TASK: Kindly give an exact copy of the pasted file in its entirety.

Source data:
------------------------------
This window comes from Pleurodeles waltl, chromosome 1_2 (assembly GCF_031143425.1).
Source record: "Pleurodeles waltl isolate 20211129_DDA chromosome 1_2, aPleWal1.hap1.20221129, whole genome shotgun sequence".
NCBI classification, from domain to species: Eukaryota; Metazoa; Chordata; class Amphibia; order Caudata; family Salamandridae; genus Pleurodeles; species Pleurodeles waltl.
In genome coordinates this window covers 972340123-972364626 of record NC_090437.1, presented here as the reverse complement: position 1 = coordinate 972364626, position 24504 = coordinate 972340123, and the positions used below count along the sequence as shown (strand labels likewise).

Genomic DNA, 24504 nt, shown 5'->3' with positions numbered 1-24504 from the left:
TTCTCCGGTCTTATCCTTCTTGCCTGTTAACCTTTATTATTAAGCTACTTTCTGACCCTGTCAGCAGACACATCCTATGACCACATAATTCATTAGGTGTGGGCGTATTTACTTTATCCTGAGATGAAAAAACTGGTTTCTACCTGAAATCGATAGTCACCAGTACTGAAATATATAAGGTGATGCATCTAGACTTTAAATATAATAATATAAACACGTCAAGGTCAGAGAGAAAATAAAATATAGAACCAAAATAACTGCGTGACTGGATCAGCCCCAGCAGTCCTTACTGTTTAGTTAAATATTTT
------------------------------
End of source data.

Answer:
This window comes from Pleurodeles waltl, chromosome 1_2 (assembly GCF_031143425.1).
Source record: "Pleurodeles waltl isolate 20211129_DDA chromosome 1_2, aPleWal1.hap1.20221129, whole genome shotgun sequence".
NCBI classification, from domain to species: Eukaryota; Metazoa; Chordata; class Amphibia; order Caudata; family Salamandridae; genus Pleurodeles; species Pleurodeles waltl.
In genome coordinates this window covers 972340123-972364626 of record NC_090437.1, presented here as the reverse complement: position 1 = coordinate 972364626, position 24504 = coordinate 972340123, and the positions used below count along the sequence as shown (strand labels likewise).

Genomic DNA, 24504 nt, shown 5'->3' with positions numbered 1-24504 from the left:
TTCTCCGGTCTTATCCTTCTTGCCTGTTAACCTTTATTATTAAGCTACTTTCTGACCCTGTCAGCAGACACATCCTATGACCACATAATTCATTAGGTGTGGGCGTATTTACTTTATCCTGAGATGAAAAAACTGGTTTCTACCTGAAATCGATAGTCACCAGTACTGAAATATATAAGGTGATGCATCTAGACTTTAAATATAATAATATAAACACGTCAAGGTCAGAGAGAAAATAAAATATAGAACCAAAATAACTGCGTGACTGGATCAGCCCCAGCAGTCCTTACTGTTTAGTTAAATATTTT